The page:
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COVID‐19 Clinical trials: quality matters more than quantity

Research output: Contribution to journalReview article

Sergio Bonini, Giuseppe Maltese

Original languageEnglish
JournalAllergy
Early online date20 May 2020
DOIs
Accepted/In press14 May 2020
E-pub ahead of print20 May 2020

King's Authors

Abstract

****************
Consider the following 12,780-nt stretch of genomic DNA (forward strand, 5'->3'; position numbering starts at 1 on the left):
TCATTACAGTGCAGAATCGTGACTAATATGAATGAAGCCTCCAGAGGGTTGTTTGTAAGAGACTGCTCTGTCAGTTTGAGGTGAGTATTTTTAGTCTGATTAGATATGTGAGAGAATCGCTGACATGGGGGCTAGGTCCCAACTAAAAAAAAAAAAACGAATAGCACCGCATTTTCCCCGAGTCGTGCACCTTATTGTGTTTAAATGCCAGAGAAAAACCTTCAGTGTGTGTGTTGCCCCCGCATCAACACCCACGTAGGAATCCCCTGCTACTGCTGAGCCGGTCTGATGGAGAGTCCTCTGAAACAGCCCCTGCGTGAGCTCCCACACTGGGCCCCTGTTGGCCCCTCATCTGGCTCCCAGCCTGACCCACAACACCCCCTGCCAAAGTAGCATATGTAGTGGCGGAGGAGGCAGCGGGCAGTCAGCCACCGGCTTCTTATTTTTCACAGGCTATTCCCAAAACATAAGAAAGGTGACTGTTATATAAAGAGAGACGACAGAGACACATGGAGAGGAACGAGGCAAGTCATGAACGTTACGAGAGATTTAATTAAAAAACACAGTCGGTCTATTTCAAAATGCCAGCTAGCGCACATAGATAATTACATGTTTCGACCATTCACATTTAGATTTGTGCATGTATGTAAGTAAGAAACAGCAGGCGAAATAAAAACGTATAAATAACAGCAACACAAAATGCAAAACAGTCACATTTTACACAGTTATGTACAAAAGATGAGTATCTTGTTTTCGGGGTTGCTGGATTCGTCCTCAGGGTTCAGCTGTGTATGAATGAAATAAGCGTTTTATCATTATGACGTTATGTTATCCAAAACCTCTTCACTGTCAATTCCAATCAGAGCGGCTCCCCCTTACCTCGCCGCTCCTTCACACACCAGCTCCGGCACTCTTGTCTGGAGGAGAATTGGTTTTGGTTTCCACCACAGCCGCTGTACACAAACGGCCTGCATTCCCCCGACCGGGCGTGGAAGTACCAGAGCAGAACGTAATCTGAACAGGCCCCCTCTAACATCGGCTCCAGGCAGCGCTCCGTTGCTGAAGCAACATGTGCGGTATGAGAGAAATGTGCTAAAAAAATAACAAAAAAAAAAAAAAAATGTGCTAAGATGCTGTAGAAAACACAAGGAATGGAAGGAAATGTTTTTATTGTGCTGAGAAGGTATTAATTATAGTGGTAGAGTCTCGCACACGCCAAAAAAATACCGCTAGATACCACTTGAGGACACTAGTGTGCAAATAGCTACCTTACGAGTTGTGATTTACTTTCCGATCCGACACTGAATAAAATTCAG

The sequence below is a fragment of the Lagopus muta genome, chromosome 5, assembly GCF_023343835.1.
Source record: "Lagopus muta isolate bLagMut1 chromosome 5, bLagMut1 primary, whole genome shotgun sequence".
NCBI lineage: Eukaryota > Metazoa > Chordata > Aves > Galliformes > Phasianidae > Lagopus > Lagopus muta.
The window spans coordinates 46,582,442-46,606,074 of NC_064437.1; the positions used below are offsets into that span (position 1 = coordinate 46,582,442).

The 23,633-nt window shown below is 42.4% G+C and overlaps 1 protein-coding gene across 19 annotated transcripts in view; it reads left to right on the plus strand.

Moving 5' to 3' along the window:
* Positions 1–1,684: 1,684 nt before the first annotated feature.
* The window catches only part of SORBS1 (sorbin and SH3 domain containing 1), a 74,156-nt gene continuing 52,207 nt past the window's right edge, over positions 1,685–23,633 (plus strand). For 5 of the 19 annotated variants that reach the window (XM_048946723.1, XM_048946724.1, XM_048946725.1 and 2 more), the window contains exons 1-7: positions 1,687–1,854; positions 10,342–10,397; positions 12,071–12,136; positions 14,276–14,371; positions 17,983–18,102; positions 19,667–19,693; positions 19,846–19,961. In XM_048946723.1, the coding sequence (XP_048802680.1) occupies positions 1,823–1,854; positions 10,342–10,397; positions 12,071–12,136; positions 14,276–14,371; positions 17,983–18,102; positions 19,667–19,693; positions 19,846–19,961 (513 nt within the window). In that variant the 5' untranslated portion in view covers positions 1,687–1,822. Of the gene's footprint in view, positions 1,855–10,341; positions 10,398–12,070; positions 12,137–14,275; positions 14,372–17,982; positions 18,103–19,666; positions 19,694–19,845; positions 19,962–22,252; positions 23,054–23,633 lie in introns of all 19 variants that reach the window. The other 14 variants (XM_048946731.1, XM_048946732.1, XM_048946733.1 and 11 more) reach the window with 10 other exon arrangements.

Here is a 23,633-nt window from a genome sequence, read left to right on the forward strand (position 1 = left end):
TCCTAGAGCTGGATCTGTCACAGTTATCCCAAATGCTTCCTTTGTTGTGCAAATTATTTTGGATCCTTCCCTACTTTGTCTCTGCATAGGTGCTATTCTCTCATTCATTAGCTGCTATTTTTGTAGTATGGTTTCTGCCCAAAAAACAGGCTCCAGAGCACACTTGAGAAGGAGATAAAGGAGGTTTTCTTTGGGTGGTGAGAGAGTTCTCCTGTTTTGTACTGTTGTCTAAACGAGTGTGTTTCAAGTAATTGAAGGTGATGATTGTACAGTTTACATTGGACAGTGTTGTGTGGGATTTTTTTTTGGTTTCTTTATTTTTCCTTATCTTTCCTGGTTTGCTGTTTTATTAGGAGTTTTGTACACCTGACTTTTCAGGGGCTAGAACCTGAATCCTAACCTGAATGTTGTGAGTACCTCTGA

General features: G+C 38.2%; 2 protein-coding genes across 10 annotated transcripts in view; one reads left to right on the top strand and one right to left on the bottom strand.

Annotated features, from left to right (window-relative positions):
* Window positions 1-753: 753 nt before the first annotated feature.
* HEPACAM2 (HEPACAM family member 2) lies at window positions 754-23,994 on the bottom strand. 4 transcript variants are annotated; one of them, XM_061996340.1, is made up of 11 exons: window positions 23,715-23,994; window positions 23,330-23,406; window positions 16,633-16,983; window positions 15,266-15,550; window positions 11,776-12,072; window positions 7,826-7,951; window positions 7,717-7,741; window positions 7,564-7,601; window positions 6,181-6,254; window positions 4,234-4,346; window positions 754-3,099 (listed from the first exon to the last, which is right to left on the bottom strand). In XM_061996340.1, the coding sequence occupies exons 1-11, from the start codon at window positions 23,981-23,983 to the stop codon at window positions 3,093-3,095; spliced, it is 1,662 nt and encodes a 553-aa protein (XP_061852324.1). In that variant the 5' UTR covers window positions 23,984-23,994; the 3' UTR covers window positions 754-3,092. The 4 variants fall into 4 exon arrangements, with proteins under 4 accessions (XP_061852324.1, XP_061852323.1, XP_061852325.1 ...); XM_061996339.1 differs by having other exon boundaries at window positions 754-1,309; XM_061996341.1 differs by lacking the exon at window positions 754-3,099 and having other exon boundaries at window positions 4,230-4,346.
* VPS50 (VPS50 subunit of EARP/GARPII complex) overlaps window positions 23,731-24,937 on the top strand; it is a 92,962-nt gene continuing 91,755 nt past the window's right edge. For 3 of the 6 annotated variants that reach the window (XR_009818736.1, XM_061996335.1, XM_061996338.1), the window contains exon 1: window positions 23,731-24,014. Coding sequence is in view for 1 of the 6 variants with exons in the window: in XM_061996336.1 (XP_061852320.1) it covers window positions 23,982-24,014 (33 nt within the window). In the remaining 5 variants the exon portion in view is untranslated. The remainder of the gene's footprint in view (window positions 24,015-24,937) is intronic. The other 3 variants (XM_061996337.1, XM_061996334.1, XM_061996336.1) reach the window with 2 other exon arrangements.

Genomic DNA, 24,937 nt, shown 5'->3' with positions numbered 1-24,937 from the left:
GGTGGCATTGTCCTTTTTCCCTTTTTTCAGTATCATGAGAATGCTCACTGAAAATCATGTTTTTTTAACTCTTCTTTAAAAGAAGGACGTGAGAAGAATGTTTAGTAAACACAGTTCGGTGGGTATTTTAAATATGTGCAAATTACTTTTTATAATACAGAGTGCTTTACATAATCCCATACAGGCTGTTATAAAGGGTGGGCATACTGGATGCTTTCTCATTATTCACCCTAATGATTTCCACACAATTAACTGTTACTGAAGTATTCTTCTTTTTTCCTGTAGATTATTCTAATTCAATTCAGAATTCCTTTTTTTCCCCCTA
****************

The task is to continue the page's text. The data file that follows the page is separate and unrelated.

Despite the ferment aroused in the scientific community by the COVID‐19 outbreak and the over 11,000 papers listed in PubMed, published evidence on safe and effective drugs has not progressed yet at the same speed of the pandemic. However, clinical research is rapidly progressing, as shown by the hundreds of registered clinical trials on candidate drugs for COVID‐19. Unfortunately, information on protocols of individual studies differs from registry to registry. Furthermore, study designs, criteria for stratification of patients and choice of outcomes are quite heterogeneous. All this makes data sharing and secondary analysis difficult. At last, small single centre studies and the use of drugs on a compassionate basis should be replaced by highly powered, multi‐centre, multi‐arm clinical trials, in order to provide the required evidence of safety and efficacy of novel or repurposed candidate drugs. Hopefully, the efforts of clinical researchers in the fight against the SARS Cov‐2 will result into the identification of effective treatments. To make this possible, clinical research should be oriented by guidelines for more harmonized high‐quality studies and by a united commitment of the scientific community to share personal knowledge and data. Allergists and clinical immunologists should have a leading role in this unprecedent challenge.

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